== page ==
“(There is) the unanimous opinion … (that) philosophy is grounded in knowledge, while Biblical religion turns on faith…. In Jamesean terms, faith belongs to the tender-minded, knowledge to the tough-minded.  Before this issue is laid to rest, however, two observations must be made.”

First, faith is not a stranger in the world.  Faith is simply commitment or trust.  It is just believing in what one is assured is veracious, valuable, or engaging.  Freedom wanders aimlessly if it has nothing to which it may become committed.  The philosopher does not pass beyond faith, therefore.  He has faith in himself, his method, rationality, the existence of other minds, and a host of other objects and relations.  Faith is the foundation of all social relations.  We trust the banker, the engineer, our wife.  Now suppose (for the sake of examining Christianity as a problem of thought) that a personal God is the ultimate being, and that one has truncated truth while he remains unfamiliar with god; would anything other than trust in this God be a conceivably satisfying binder between time and eternity?  In unloading faith, hence, one had best proceed with care.  He may covertly be depriving himself of an indispensable condition for good philosophy itself.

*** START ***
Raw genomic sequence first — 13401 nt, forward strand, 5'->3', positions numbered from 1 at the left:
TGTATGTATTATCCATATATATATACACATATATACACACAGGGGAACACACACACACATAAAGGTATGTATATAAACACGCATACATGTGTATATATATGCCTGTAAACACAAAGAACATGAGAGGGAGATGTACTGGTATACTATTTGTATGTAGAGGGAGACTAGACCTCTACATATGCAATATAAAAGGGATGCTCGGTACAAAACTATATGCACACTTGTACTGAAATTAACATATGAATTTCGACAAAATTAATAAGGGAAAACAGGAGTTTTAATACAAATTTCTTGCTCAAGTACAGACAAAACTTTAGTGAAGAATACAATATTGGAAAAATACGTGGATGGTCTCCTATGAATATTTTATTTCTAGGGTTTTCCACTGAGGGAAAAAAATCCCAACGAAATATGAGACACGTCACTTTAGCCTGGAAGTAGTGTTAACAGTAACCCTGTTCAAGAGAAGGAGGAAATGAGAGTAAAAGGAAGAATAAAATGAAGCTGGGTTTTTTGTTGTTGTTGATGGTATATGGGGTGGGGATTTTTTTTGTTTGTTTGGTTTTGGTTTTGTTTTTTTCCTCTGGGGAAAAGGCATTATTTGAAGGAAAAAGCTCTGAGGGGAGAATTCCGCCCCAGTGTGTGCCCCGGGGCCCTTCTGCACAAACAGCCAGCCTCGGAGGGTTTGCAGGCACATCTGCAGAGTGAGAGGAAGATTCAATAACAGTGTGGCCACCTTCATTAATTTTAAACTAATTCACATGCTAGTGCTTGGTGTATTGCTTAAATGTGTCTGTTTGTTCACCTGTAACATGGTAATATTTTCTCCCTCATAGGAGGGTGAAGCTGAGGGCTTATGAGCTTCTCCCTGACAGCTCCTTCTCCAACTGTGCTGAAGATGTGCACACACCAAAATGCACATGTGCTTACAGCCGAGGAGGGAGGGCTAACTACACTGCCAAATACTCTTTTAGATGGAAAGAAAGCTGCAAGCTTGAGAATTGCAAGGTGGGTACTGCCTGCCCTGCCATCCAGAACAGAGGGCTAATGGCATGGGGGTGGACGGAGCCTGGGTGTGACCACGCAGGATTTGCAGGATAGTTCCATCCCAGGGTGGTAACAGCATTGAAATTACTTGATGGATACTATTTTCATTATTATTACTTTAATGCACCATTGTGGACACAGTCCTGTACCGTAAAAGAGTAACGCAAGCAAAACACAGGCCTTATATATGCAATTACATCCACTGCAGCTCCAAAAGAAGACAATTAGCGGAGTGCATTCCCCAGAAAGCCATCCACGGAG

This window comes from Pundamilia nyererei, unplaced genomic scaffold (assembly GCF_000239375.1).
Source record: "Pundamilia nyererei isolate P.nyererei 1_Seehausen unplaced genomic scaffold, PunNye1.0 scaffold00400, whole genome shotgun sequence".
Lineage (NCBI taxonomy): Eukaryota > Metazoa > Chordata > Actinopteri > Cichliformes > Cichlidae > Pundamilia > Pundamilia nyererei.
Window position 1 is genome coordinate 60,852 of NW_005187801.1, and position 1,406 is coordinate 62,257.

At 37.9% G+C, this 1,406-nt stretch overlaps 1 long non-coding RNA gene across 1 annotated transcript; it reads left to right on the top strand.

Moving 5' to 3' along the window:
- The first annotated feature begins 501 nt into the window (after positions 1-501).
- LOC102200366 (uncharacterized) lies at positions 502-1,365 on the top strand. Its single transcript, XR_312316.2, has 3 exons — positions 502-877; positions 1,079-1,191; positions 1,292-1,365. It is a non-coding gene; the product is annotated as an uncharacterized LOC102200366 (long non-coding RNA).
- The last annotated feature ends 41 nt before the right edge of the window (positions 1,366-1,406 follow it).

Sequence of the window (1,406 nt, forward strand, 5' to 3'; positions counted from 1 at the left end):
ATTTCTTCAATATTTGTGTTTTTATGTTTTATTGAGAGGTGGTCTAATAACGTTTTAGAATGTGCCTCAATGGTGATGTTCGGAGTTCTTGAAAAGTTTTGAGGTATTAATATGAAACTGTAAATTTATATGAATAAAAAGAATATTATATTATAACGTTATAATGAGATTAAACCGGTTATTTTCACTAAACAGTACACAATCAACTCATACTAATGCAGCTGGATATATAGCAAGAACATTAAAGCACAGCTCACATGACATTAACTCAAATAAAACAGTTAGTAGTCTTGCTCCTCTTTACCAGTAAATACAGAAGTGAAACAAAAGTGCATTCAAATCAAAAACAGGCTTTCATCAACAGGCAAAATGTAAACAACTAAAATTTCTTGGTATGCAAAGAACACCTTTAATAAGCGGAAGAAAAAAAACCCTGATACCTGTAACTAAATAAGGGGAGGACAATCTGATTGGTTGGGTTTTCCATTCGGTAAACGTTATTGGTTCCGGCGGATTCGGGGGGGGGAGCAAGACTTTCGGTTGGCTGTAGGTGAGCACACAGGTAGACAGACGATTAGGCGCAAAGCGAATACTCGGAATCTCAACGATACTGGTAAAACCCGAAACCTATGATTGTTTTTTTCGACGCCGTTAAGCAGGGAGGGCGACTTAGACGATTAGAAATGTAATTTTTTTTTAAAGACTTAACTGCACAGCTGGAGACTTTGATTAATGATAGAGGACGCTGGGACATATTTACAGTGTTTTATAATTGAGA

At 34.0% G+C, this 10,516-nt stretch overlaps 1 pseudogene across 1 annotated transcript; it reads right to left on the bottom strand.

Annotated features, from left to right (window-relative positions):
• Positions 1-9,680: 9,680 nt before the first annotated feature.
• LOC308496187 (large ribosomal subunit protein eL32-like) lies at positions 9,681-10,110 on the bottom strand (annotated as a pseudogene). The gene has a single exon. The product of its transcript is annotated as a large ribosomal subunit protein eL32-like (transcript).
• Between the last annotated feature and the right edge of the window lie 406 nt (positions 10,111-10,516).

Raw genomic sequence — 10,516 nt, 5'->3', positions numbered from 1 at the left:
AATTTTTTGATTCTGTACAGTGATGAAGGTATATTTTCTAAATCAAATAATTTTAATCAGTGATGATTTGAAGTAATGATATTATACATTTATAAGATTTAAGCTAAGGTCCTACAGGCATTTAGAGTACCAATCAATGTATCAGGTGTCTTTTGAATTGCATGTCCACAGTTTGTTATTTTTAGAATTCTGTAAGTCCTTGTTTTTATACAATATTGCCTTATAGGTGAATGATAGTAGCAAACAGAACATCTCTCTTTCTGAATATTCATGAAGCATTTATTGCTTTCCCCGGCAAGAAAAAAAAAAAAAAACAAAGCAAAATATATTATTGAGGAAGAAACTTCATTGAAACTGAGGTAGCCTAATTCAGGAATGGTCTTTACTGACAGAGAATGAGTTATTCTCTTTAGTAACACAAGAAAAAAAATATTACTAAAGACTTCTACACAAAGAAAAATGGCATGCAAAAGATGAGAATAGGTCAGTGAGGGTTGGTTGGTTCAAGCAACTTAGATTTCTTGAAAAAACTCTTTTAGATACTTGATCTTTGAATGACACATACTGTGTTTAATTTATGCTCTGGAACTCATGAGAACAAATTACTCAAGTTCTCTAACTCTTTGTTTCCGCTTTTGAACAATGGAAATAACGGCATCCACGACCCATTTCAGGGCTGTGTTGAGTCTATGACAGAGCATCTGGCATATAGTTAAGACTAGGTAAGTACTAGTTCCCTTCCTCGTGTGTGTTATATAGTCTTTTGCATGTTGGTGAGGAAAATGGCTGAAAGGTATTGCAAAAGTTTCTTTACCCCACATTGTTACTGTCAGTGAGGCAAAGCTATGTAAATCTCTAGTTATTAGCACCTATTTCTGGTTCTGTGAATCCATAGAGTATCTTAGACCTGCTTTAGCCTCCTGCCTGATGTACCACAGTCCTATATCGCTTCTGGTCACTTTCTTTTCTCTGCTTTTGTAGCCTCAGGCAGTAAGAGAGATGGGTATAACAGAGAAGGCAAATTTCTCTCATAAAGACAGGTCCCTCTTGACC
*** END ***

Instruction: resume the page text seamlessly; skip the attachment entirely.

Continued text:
“Second, and perhaps more to the point, a straw-man opponent is attacked when faith and knowledge are antipathetically related.  The Bible is a system of propositions which address the reason as decisively as any other faculty in man.  Knowledge is the light which clarifies the nature of things to which man ought to be committed.  Reason tests, segregates, orders, and classifies.  Proper commitment does not follow through until the whole man is convinced of the reasonableness and coherence of a value proposition.  Knowledge describes and orders the alternatives, separating the worthy from the unworthy, the good from the bad, the true from the false, so that the heart may have an unambiguous place to rest.”

Philosophy presupposes that reason guides the wise man into life, and Christianity does not gainsay this.  Reason stands guard over the heart, warning if of the consequences which follow if this of that commitment is decided upon.  Men are under obligation to sharpen their reason in order that they might reduce the plus-minus threshold of possible error which attend all decision.  But man is not fully man until he commits himself to what the understanding finds is worthy of commitment.  Without faith in what reason gains, the gain is fruitless.”  (A Philosophy of the Christian Religion, pages 28-30)

John Warwick Montgomery